Judy Redman on Charles Hedrick’s Thomas Commentary

Judy Redman is at it again. This time she provides a review of Charles Hedrick’s 2010 commentary on the Gospel of Thomas (Cascade). As with her review of Petr Pokorny’s commentary, Judy again applies the three questions from my recent book (date of composition, relationship to the NT, theological outlook) to outline the contributions of Hedrick’s book. [I should say that I'm appreciative of this attention for my argument. While I think my book makes a contribution to the field of Thomas studies, it's nice to have colleagues feel that way as well. So thanks, Judy!]

I have not used Hedrick’s commentary very much but I do own it. One of the peculiar things about Hedrick’s reasoning in the area of the Thomas-Synoptic debate is his assertion that the onus of proof lies squarely on the shoulders of those who claim that Thomas is dependent on the Synoptic tradition–something many of Hedrick’s Westar Institute cronies have also asserted. For my part, I have always been convinced that the onus of proof lies with anyone who makes an assertion, especially in an area of debate with so few certainties as Thomas‘s relationship to the Synoptics. In his article, “An Anecdotal Argument for the Independence of the Gospel of Thomas from the Synoptics,” (in For the Children, Perfect Instruction: Studies in Honor of Hans-Martin Schenke [Leiden: Brill, 2002] 113-26) Hedrick does have an interesting argument for the independence of one logion that he presumably hopes will be used to establish the independence of other (the rest?) of Thomas‘s 114 sayings.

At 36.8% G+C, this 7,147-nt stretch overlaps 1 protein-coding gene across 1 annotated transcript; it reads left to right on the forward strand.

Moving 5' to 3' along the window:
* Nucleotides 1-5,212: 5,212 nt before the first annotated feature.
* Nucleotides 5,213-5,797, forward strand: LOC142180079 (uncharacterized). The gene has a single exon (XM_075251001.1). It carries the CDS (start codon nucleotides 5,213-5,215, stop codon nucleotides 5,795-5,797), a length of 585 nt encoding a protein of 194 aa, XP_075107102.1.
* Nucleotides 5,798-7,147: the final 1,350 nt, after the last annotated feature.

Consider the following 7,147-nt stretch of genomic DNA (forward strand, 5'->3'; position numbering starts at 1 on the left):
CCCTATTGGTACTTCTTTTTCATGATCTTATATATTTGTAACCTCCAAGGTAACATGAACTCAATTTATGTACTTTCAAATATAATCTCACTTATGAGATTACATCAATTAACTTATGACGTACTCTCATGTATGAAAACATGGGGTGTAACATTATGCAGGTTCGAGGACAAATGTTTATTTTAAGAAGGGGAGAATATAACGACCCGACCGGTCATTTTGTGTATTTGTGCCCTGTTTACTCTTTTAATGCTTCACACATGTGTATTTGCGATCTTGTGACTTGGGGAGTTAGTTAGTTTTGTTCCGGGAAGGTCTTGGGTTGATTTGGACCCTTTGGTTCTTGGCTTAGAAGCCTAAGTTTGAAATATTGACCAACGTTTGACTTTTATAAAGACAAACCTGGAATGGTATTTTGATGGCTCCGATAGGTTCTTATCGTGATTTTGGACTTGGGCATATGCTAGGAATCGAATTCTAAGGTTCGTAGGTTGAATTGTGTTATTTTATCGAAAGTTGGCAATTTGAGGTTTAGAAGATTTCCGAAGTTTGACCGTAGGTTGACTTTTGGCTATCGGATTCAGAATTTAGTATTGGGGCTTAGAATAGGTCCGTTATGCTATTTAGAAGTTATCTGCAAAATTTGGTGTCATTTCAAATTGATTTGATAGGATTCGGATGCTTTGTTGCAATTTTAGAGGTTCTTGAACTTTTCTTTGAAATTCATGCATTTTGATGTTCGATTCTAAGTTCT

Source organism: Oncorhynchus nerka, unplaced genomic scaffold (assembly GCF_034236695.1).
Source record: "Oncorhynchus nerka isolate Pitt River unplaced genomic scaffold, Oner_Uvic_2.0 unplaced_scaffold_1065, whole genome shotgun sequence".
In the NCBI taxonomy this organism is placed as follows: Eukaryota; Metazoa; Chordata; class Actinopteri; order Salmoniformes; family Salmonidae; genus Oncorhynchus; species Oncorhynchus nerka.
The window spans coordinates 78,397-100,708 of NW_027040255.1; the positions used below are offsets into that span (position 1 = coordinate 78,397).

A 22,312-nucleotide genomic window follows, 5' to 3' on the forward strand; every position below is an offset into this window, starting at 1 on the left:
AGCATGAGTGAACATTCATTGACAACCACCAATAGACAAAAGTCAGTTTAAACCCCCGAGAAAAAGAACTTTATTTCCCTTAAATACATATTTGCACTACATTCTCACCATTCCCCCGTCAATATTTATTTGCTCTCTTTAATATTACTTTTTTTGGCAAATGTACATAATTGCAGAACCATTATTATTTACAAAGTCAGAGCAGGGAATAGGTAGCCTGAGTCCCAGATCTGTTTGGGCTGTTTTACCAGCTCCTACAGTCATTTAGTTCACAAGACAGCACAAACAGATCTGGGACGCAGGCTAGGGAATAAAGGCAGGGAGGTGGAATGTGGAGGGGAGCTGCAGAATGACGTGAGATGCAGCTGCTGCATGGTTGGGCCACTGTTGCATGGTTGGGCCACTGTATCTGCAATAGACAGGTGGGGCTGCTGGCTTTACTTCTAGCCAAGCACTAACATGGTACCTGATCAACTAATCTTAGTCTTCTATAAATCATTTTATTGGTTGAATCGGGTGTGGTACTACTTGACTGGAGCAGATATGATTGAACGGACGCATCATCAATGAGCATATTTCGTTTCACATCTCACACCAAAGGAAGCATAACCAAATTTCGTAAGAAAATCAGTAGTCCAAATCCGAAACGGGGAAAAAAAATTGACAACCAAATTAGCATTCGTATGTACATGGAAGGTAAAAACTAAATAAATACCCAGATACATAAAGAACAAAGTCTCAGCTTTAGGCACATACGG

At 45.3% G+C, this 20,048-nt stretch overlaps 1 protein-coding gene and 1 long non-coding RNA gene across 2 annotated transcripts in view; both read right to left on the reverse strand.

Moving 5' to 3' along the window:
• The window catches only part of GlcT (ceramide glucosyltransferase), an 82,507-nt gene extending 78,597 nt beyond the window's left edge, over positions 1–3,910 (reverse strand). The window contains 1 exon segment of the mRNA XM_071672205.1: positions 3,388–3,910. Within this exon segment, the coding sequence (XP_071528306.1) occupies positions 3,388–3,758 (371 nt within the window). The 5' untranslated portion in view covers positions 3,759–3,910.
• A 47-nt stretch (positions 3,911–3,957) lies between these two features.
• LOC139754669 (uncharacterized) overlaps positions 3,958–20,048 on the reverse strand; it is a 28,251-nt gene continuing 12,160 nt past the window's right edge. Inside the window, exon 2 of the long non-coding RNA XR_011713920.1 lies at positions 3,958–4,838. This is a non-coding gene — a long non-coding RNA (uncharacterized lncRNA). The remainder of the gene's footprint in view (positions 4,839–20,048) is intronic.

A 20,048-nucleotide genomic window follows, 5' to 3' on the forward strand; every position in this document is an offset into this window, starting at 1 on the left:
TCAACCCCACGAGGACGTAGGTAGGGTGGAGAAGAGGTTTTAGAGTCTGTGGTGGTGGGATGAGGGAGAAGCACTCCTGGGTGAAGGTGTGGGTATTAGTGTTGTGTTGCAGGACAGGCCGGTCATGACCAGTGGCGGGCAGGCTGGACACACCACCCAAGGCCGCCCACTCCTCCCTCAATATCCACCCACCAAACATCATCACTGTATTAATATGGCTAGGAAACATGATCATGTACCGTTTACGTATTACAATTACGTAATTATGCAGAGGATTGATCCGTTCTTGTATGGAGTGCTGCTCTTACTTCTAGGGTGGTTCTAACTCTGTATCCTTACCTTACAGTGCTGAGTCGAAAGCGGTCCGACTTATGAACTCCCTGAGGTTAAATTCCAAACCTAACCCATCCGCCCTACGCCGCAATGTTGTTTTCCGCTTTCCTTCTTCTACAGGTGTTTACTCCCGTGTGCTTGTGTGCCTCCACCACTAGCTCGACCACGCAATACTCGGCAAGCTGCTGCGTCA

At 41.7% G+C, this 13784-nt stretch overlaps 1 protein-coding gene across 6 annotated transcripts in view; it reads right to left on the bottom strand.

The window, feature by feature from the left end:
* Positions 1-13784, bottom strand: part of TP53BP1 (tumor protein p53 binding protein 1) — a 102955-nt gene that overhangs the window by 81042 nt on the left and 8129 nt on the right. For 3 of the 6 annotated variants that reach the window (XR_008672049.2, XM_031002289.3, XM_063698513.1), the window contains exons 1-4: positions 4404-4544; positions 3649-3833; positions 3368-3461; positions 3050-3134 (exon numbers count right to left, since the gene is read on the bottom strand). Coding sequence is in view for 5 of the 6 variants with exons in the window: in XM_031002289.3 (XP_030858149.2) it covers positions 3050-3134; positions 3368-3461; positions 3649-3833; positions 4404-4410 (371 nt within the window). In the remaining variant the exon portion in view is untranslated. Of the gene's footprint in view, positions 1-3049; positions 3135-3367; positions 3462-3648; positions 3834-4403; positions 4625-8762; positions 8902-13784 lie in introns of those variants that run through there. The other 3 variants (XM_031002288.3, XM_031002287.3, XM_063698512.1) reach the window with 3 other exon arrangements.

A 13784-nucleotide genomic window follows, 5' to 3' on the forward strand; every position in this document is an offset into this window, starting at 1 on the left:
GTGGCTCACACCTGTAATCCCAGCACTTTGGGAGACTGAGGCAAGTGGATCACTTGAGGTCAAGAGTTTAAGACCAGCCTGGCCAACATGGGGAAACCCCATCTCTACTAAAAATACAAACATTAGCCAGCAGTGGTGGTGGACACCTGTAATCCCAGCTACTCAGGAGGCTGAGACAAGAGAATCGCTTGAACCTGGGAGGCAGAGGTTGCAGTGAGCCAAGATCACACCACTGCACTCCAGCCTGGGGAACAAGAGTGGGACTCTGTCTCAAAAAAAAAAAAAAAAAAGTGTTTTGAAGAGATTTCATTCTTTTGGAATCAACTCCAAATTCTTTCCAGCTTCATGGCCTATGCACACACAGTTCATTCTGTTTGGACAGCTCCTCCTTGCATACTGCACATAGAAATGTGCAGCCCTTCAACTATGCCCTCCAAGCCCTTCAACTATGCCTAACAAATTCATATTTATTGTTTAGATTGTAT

As always, Judy’s insights are helpful and will serve those interested in exploring the world of Thomas scholarship in greater detail. Check out her post when you have a chance.

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4 thoughts on “Judy Redman on Charles Hedrick’s Thomas Commentary

  1. Thanks for the link, Chris. I, too, find the ‘onus of proof’ language interesting. It appears in Hedrick’s commentary, in Gathercole’s new book and also in McIver’s work on memory, so it is not just the Westar Institute who use it.

    • Judy, I see that language a lot as well and I think it’s a bit of a “punt.” If you can assert that the onus of proof lies with someone else, you have (I guess) won part of the rhetorical battle. To me, it’s intellectually dishonest to claim that the burden of proof lies with anyone but you when you are advancing an argument.

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